CMJ performance depends on the neuromuscular interaction of the entire kinetic chain during the sequence of events leading to take-off [1]. Effective jump performance requires precise sequencing of eccentric and concentric muscle actions to maximise the stretch-shortening cycle (SSC) contribution to generating vertical propulsion [8]. Force platforms provide an opportunity to understand the kinematic process underpinning jump height, giving insight into the neuromuscular function of an athlete. Understanding an athlete’s neuromuscular function is essential, particularly in youth athletes [9], to ensure practitioners provide the correct training stimulus to allow the athletes to tolerate the demands of both long-term training and competitive match play [10].
Given the breadth of data that can be determined from CMJ F-T analysis, there are challenges in selecting meaningful outcome variables and the reliability of such variables among different populations. The test–retest reliability of CMJ F-T derived outcome variables is needed to observe differences more confidently between different athletes’ measures and monitor performance over time. The test–retest reliability of CMJ height has been well established in elite adult sporting populations [11], and whilst there is little consensus on which F-T characteristics should be monitored and reported [12,13]. Vertical jump capabilities are fundamental to motor skill requirements in soccer and while bilateral CMJs are commonly used assessments among both adult and youth athletes, soccer performance requires unilateral and bilateral vertical propulsion, and the majority of maximal actions in soccer are unilateral, highlighting the importance of assessing vertical jump performance [14]; assessing however, there is a distinct lack of evidence exploring the reliability of unilateral CMJ F-T characteristics in youth populations.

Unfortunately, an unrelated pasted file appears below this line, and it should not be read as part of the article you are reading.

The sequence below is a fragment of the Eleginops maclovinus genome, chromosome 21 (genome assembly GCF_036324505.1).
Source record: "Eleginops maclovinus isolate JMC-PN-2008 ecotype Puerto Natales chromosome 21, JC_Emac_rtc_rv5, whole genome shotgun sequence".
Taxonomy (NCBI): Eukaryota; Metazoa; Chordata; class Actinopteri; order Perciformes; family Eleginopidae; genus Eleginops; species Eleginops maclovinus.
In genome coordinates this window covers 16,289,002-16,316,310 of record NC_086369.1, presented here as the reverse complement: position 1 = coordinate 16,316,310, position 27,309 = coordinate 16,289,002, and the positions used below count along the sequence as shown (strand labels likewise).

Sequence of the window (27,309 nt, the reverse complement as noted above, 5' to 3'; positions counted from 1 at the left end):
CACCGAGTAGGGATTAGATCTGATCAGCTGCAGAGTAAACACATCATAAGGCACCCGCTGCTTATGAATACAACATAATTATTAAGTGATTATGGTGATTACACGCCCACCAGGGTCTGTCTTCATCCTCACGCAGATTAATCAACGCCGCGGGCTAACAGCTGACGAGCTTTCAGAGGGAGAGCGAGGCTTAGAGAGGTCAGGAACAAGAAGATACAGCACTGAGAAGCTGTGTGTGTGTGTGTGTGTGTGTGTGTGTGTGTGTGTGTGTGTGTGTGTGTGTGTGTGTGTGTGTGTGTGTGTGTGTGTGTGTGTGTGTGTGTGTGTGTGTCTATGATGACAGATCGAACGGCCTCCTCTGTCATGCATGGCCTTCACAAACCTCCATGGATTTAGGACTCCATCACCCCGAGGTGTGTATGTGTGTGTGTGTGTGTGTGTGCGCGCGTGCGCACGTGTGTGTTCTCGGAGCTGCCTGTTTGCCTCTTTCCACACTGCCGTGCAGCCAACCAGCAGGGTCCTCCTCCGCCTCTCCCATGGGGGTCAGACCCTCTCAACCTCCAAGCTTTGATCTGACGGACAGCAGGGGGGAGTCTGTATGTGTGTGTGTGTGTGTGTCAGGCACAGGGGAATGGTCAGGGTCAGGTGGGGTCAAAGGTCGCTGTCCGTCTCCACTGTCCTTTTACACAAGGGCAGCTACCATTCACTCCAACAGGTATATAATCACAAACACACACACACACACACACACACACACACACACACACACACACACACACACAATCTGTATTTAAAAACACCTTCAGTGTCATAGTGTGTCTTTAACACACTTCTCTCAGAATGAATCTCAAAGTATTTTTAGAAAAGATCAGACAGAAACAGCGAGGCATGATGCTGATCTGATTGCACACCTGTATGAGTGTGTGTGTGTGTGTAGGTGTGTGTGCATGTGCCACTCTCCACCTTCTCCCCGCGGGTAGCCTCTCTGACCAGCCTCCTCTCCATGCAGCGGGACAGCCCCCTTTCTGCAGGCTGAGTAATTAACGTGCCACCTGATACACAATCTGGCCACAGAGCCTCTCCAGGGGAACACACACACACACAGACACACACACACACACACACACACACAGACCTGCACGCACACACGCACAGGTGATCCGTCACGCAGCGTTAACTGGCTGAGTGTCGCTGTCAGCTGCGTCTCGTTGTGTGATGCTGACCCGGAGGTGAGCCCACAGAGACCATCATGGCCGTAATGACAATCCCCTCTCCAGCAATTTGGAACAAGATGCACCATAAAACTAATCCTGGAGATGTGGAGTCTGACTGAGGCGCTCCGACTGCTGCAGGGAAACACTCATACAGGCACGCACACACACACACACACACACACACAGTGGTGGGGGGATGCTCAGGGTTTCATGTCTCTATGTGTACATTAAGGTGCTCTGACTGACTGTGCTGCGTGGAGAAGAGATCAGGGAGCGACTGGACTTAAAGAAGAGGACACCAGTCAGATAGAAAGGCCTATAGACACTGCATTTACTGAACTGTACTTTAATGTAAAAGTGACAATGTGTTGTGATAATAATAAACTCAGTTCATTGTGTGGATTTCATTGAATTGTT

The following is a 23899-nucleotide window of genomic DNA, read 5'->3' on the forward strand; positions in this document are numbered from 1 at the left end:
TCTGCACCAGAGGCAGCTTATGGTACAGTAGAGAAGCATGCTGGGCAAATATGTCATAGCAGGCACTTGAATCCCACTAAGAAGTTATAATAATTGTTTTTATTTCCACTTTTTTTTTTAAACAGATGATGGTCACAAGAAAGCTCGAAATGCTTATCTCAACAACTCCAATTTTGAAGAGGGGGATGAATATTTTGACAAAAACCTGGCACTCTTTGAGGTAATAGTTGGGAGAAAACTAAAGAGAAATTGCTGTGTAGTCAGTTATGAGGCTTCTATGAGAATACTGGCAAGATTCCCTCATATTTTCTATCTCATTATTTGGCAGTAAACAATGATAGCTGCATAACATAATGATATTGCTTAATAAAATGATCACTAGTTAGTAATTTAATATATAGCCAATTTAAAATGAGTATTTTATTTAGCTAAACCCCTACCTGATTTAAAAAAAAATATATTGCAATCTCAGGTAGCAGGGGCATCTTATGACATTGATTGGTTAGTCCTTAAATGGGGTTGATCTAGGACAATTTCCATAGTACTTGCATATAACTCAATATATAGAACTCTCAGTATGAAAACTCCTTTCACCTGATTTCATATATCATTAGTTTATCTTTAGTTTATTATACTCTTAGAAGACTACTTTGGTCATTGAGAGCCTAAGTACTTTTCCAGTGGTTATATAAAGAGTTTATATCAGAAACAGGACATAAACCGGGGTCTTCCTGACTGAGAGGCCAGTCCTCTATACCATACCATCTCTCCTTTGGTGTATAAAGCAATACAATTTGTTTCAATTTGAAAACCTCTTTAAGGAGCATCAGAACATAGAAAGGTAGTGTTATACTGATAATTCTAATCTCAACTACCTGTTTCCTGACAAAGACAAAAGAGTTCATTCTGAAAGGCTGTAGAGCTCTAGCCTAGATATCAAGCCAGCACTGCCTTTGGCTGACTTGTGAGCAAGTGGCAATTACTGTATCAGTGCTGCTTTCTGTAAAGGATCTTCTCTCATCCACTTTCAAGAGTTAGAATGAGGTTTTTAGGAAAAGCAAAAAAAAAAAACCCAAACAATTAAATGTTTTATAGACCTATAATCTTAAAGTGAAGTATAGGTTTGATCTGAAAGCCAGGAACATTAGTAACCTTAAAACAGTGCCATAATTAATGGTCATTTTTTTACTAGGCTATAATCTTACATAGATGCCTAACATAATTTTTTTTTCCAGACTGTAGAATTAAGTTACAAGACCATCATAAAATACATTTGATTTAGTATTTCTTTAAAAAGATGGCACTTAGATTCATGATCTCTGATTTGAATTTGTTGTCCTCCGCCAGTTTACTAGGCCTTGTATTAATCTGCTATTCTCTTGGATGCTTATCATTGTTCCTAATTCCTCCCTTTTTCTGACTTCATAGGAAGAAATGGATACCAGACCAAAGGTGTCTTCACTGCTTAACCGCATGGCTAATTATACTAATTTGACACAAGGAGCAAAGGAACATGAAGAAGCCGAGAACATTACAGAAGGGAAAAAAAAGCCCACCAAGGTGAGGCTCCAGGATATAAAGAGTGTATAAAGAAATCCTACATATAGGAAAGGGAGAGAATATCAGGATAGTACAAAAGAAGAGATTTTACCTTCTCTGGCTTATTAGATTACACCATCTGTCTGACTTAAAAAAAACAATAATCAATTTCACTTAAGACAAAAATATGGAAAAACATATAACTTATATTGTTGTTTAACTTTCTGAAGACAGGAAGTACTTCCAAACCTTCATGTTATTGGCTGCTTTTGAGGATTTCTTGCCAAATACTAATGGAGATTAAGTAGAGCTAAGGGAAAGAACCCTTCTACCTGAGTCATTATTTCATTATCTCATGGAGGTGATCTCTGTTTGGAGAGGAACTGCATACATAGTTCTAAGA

CMJ assessments have become an important measure to assess the impact of training load given their proposed sensitivity to detect neuromuscular fatigue among adults [2]. Neuromuscular fatigue can be defined as any exercise-induced reduction in maximal voluntary force [15], in the case of this research, it is defined as a change in outcome variables and/or changes in strategy to elicit jump performance. However, there is little consensus regarding the most appropriate F-T variables to measure to detect neuromuscular fatigue during CMJ assessments [10,16]. While conflicting findings have been reported in regard to whether CMJ performance is affected by fatigue or sensitive enough to detect fatigue [1,12,13], there are differences between the evidence.